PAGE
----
“Pancho and Lefty” is a song written by country music artist Townes Van Zandt. Often considered his “most enduring and well-known song,” Van Zandt first recorded it for his 1972 album The Late Great Townes Van Zandt.
In 1983, Merle Haggard and Willie Nelson adopted it as the title track of their duet album Pancho & Lefty, and was a number one country hit .
The song is a ballad of four stanzas which use a 2-verse refrain: “All the Federales say they could’ve had him any day/ They only let him slip away out of kindness I suppose.” The first two stanzas are sung consecutively followed by the refrain. The first introduces Pancho as a young idealist and his mother’s favorite son, who left home imagining that being on the road would result in freedom and purity of heart – but only resulted in having “skin like iron” and “breath as hard as kerosene”. The second stanza adds that he acquired a fast horse, had become a bandit, made no excuses about what he now was, and was ultimately cut down in the deserts of Mexico. After the refrain, the third stanza introduces Lefty who was negatively impacted by Pancho’s death but also indicates he was directly responsible – that he fled to the US the same day using funds from an unknown source. The final stanza is an epilogue which depicts Pancho’s life being glorified by others while Lefty’s fate is to just grow old in ignoble circumstances. A line from the last stanza implies that the betrayal was most likely due to Lefty’s disillusionment with the life of being an outlaw and needing the reward money to break free – “He only did what he had to do”.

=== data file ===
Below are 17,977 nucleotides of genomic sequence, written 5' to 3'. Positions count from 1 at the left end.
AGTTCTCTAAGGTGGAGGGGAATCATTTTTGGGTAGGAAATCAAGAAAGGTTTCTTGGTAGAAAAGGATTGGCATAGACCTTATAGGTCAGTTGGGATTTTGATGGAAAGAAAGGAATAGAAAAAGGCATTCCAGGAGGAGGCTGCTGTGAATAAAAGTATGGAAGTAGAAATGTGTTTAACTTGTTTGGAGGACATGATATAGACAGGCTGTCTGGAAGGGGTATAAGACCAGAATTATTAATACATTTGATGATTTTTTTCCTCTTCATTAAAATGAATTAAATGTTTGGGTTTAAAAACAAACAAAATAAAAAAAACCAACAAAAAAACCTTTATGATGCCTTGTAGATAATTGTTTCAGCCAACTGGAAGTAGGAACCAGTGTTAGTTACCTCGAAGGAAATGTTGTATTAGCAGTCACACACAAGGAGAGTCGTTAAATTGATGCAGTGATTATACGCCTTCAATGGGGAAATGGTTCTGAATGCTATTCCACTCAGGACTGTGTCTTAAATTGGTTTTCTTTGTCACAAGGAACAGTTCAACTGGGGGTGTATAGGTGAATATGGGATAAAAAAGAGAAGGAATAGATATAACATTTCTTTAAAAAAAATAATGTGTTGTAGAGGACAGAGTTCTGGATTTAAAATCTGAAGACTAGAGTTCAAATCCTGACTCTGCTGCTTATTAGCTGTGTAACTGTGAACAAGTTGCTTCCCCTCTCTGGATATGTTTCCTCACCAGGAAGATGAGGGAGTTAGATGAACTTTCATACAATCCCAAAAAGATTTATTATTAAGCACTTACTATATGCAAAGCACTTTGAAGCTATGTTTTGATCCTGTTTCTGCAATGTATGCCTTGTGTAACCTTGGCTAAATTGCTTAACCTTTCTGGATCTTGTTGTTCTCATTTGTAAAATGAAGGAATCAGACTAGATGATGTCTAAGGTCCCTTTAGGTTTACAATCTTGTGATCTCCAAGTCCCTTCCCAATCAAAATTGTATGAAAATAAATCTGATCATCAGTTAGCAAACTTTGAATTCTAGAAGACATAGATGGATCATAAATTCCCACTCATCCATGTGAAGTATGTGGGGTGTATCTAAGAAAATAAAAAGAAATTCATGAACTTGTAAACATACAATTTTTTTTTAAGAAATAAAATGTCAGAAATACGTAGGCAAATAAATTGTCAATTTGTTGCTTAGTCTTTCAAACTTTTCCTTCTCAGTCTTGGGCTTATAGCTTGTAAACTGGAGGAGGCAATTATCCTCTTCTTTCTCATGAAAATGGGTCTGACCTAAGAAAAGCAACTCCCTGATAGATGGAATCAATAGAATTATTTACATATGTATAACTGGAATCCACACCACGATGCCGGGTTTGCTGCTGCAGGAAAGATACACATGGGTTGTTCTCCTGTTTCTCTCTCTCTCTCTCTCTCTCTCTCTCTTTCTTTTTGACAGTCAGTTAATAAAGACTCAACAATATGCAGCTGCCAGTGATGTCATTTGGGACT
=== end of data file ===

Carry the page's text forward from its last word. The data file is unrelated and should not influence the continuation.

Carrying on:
Single by Merle Haggard and Willie Nelson
from the album Pancho & Lefty
B-side “Opportunity to Cry”
Released April 30, 1983
Songwriter(s) Townes Van Zandt
Producer(s) Chips Moman Willie Nelson Merle Haggard